Self-employed exempt from Health and Safety Act demands. Or are they?
As part of their commitment to reduce red tape for small business in the UK, the government has exempted the self-employed from meeting the demands of the Health & Safety at Work Act. But despite this headline announcement, there are still some industries and roles whom remain bound by the regulations.
Work in construction – no shortcuts for you
One of the “scheduled activities” (those industries who still have to uphold the Act) is construction. If you work on a building site, or hold one of the specified Construction (Design and Management) roles, nothing has actually changed and you are duty bound to perform routine workplace risk assessments and implement safeguards to protect other people on site.
Asbestos remains a challenge
Because of the ongoing dangers of asbestos exposure, any role that involves contact with the substance also remains bound by the Act. Whether handling asbestos, or sampling substances suspected to contain the compound, you will still need to implement suitable procedures to minimise the risk of exposure, along with documentation to prove you have properly assessed each situation.
Gas fitters are on the list too
The inherent dangers of working with potentially explosive gas means that self-employed fitters and engineers will also need to continue as before. You should already have the necessary frameworks in place to meet your obligations – and if you don’t, you need to get something ready now.
Other scheduled activities include contractors working with nuclear fuels or installations, anyone involved in agricultural activities, persons working on railways and scientists handling genetically modified organisms.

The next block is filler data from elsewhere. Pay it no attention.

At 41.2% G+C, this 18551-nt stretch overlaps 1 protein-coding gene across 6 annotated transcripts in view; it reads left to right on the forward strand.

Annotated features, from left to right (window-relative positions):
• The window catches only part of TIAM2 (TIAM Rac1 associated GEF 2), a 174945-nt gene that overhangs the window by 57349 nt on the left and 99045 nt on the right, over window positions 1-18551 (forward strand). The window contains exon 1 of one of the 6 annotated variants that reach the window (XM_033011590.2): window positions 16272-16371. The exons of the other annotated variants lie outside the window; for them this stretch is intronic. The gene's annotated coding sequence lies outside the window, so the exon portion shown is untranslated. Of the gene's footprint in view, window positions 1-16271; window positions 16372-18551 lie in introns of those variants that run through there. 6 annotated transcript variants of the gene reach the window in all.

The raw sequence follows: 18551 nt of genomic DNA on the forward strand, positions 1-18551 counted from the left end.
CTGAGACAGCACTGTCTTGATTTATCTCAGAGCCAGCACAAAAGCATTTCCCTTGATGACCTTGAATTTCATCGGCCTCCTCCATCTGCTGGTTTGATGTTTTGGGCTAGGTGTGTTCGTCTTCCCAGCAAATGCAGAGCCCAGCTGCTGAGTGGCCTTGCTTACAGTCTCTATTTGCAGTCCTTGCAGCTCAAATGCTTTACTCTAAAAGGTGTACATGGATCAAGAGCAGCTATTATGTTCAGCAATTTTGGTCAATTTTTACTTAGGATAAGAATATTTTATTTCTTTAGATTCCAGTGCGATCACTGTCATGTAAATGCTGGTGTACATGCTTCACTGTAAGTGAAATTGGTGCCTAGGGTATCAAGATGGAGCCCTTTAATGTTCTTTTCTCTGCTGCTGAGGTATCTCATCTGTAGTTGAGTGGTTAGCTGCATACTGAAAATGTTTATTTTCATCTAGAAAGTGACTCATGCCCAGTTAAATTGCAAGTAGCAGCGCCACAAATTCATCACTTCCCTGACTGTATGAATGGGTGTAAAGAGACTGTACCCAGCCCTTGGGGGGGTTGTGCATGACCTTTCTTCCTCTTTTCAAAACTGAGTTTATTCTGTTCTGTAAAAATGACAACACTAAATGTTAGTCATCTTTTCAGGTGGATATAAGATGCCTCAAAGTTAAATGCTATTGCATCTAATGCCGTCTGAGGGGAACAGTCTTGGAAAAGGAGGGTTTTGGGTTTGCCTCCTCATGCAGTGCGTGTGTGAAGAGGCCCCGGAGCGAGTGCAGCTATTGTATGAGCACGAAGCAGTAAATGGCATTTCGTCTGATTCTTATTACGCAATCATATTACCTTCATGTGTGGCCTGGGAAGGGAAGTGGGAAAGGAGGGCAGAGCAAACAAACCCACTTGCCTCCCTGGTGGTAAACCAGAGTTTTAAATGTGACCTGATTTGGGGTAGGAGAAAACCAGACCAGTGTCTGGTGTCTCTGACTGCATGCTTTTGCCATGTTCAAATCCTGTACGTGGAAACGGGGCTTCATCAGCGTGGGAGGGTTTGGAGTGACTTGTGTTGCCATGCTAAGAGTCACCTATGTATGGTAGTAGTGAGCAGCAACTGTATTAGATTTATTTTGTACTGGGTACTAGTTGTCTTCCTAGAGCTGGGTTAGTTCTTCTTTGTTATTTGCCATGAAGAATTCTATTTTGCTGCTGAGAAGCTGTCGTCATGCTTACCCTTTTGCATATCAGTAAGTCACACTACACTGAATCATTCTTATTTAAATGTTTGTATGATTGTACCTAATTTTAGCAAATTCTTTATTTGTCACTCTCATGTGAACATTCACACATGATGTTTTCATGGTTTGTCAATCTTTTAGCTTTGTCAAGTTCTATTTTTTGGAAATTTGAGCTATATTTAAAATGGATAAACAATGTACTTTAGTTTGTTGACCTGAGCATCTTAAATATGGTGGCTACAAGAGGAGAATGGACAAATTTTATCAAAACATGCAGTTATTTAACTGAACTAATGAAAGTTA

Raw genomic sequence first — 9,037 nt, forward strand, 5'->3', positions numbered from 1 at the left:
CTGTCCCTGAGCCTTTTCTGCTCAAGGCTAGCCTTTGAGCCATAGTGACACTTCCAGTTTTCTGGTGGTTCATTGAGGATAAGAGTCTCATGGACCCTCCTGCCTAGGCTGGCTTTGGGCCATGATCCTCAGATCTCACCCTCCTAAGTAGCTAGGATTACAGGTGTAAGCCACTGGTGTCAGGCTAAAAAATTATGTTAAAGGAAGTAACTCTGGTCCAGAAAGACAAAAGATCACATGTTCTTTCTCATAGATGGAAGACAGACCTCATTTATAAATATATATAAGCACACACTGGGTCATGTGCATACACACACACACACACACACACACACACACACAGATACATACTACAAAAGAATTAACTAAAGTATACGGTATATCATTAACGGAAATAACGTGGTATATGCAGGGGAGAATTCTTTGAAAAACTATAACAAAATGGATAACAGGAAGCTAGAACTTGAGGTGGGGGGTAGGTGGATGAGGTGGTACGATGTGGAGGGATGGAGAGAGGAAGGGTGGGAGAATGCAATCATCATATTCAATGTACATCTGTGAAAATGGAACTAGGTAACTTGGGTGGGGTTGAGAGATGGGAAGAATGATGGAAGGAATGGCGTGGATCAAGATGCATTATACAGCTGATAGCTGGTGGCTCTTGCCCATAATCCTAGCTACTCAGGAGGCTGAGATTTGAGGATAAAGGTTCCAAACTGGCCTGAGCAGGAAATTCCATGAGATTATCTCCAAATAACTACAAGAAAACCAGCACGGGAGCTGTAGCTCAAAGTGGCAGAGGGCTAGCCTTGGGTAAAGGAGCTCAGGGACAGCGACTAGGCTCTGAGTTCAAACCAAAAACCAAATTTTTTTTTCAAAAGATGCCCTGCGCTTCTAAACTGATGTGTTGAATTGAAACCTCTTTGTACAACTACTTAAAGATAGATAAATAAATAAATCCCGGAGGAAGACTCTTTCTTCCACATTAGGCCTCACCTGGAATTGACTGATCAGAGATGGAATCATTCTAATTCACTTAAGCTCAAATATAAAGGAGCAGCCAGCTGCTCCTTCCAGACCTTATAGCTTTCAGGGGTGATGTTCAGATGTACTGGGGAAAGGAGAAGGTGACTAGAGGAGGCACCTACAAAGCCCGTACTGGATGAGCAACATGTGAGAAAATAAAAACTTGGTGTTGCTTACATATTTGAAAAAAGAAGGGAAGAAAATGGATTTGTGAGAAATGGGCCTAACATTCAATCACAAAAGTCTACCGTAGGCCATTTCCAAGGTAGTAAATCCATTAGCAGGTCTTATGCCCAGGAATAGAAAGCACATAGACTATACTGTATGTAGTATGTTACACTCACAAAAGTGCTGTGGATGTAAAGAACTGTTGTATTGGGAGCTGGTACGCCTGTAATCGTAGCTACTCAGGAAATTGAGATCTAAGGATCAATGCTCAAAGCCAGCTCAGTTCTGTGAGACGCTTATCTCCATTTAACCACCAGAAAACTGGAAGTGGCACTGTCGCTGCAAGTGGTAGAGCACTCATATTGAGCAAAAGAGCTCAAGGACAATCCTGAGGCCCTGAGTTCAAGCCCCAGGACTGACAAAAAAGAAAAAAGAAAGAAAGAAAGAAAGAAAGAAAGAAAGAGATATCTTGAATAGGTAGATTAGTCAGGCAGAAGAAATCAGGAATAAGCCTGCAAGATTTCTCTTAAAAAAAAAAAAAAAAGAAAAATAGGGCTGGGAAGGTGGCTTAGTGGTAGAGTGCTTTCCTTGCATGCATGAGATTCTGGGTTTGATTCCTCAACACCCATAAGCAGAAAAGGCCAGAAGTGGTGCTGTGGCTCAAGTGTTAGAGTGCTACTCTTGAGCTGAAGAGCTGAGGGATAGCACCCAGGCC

And if you are exempt?
The 2015 amendment contains a very important caveat that every business needs to be aware of – if your business poses a risk to the health and safety of anyone else, you will still be bound by the Act. So the reality is that although everything seems to have changed for most self-employed individuals, nothing has actually changed at all.
Whether you carry out a full risk assessment, or simply perform a quick check, you’ll still need to identify and mitigate any potential dangers to yourself, your employer or the general public. And because of the ambiguities of the phrase ‘if your work activity poses a risk to the health and safety of others, then the law applies to you’, virtually anyone could find themselves on the end of an HSE investigation.
To be on the safe side then, most self-employed people would be well-advised to continue with compliant health and safety assessments to cover their backs, and to provide a suitable level of protection for themselves and others. Veritas Consulting provide a number of risk assessment templates to help you get started.
So over to you – as a self-employed tradesperson, have you ever been involved in an HSE investigation?